- Current Status
- In Season
- 132 minutes
- William Baldwin, Robert De Niro, Kurt Russell, Rebecca De Mornay, Scott Glenn, Jennifer Jason Leigh, Donald Sutherland, J.T. Walsh
- Ron Howard
- Brian Grazer
- Gregory Widen
- Drama, ActionAdventure
We gave it a B
In Ron Howard’s Backdraft, fire comes roiling across the top of a room in billowy, black orange waves. It gets sucked behind the walls, like a genie pouring back into its bottle (for a few seconds, the film seems to be running in reverse motion), and then, fueled by a surge of air, it explodes outward with ever-greater lightning force. During a climactic inferno in a chemical warehouse, it seems to come at the fire fighters from every imaginable angle — an elusive, shapeless hydra with a thousand incendiary heads.
Fire, as this movie makes clear, is nothing if not photogenic, and Howard has done a beautiful job of conjuring both its danger and its deceptive, primal beauty. If for no other reason than that, Backdraft is likely to become a hit. The fire fighters we see are true heroes, but with just a hint of craziness. They’re locked in a struggle with a beast they can tame but never defeat (they keep squelching it, and it keeps coming back — every day), and so their job automatically takes on the dimensions of an obsession. As one character says, the only way to beat fire is to love it a little.
As a director, Howard has become increasingly conventional since he broke through with Splash, in 1984. His most recent picture, the enjoyable but innocuous Parenthood (1989), often felt like a glorified sitcom — and, indeed, it was turned into a short-lived TV series. Backdraft has some of the raw filmmaking excitement that has been missing from Howard’s recent work. Yet this movie, too, is conventional. It plunges us into the harsh and heroic world of contemporary fire fighters, but rather than revealing where these eccentrically marginal daredevils really live, it uses them as the springboard for a run-of-the-mill conspiracy thriller.
Set in Chicago, the movie revolves around the two McCaffrey brothers: Brian (William Baldwin), who saw his fearless, fire-fighting dad die in a rescue attempt 20 years earlier (as a stricken little boy, he ended up on the cover of Life), and Stephen (Kurt Russell), who raised him and went on to become a fireman himself. In some ways, the two McCaffreys are close, yet they don’t really like each other; they’re still competing to fill the void their father left. Stephen, who’s about 5 years older, may be great at putting out fires, but he’s also a compulsive risk-taker who gets high on his own bravado. He’s reckless (he doesn’t even wear his oxygen mask), and he makes a sly point of outshining the other men. Running into a burning building with his ax held high, he’s literally a hothead, a self-appointed knight locked in combat with the elements. Brian, who’s less driven and also less arrogant, has just graduated from the fire fighters’ academy and joined his brother’s precinct as an apprentice. The movie poses the question: Does he, too, have the right stuff?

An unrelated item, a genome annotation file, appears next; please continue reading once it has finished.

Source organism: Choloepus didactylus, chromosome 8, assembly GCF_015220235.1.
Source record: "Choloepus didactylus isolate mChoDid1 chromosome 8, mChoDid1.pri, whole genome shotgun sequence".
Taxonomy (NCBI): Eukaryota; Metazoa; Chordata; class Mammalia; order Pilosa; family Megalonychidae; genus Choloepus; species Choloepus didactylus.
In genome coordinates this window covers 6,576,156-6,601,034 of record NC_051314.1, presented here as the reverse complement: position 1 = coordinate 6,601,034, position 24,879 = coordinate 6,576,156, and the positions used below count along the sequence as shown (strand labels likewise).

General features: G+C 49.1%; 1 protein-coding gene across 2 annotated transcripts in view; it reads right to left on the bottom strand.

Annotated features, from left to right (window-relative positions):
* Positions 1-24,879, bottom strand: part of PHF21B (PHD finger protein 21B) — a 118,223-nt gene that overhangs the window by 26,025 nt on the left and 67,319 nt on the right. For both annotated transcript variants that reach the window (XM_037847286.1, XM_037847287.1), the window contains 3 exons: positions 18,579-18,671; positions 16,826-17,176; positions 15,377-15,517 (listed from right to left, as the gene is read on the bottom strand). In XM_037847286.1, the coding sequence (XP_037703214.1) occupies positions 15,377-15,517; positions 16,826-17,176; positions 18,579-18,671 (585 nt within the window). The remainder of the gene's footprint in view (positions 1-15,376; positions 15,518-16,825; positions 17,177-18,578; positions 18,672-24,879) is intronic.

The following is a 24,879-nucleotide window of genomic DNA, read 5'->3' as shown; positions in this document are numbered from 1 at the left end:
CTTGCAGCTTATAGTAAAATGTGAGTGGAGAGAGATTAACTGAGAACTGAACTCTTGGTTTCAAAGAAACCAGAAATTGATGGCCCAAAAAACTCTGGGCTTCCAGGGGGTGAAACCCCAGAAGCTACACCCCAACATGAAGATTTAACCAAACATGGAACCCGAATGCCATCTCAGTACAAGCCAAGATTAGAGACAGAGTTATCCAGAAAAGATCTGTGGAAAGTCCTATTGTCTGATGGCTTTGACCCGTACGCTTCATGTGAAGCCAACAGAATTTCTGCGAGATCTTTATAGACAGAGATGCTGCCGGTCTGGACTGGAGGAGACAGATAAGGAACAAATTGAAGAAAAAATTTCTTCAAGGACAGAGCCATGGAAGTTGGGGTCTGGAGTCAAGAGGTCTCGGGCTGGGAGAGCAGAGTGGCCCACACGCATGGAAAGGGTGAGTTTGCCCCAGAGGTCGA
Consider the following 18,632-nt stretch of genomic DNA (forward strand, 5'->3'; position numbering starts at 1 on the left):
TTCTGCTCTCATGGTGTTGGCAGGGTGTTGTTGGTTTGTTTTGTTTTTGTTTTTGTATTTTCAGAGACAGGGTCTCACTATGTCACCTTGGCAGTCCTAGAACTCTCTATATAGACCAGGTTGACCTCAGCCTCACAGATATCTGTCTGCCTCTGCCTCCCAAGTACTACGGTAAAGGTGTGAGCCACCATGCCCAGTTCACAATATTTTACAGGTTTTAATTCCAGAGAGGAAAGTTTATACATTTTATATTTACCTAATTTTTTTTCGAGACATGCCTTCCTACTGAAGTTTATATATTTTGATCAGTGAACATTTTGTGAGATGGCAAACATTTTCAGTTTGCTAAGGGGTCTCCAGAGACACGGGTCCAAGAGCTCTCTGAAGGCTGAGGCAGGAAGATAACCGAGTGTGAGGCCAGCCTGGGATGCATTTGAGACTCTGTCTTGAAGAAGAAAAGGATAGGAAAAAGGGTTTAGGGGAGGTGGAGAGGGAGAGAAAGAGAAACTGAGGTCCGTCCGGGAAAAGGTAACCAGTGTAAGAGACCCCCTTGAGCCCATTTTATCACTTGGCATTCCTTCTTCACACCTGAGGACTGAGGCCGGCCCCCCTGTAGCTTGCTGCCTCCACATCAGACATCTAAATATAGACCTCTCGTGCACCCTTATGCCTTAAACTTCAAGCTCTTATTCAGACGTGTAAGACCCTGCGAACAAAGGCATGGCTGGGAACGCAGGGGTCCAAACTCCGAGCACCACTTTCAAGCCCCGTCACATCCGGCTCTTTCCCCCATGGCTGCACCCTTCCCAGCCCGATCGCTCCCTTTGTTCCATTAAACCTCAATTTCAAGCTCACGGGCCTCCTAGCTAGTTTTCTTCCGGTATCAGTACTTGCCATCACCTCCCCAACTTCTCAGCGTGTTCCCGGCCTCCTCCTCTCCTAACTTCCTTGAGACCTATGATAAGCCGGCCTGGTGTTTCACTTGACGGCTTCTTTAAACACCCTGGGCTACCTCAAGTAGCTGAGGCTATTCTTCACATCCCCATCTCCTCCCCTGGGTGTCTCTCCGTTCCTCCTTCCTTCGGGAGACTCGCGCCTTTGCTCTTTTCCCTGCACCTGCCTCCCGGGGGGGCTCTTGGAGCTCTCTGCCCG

At one point, Brian and a fellow rookie (Jason Gedrick), having survived their first, smoky blaze, endure some ritual teasing by the veterans. It’s a good scene, but it’s the only time in the movie when we get a sense of the firemen as an organic, bonded community. Howard uses jumpy camera work to put us right there in the station house, but as a storyteller he’s drawn to squarely melodramatic situations. When it looks like Brian isn’t going to make it on the front lines, he’s given a desk job — assistant to the department’s chief arson investigator (Robert De Niro), who’s exploring a series of lethal ”backdrafts” (that’s where fire comes bursting out in a sudden, apocalyptic blast). It soon becomes apparent that the backdrafts have all been staged, and by a real master. But what’s the link between them?
As Stephen, Kurt Russell pushes his squinty-eyed macho charm just a little bit over the edge. Cocky and muscle-bound, constantly playing his eight-track tapes from the early ’70s (he’s still stuck in the era when his father died), Stephen has a single-mindedness that’s slightly freaky. He’s a genuine hero who’s always calibrating his own heroism. William Baldwin, who’s like a skinnier version of his brother Alec (they have matching smirks — though William’s dark, swept-back hair sometimes threatens to engulf his thin face), is likable but a tad lightweight. As Brian, he needs to anchor the movie, to make his character’s ordinary-guy striving as magnetic as Stephen’s derring- do. But Brian’s earnestness gets a little moist; there aren’t enough layers to it. The testy rivalry between the McCaffrey brothers ends up seeming movie- ish in the extreme. With its mixed reverence for individualism and teamwork, the film could just as well have been about fighter pilots or football players.
Backdraft isn’t dull, and it has a terrific look to it. The cinematographer, Mikael Salomon, gives the images a dark, burnished vibrance, and the fire-fighting scenes, in which the lead actors did much of their own stunt work, have a thrilling grandeur. Yet the only thing here with a hint of real imagination is Donald Sutherland’s small performance as a convicted arsonist named Ronald — a kind of pyromaniacal Dr. Lecter who refers to fire as ”the animal” and smiles with nervous pride when he talks about burning something up. Sutherland makes him a giggling nut case, yet the performance isn’t just a joke. For a few moments, this soft-spoken creepo does something no one else in the movie does: He brings you close to fire’s terrifying and mysterious allure. B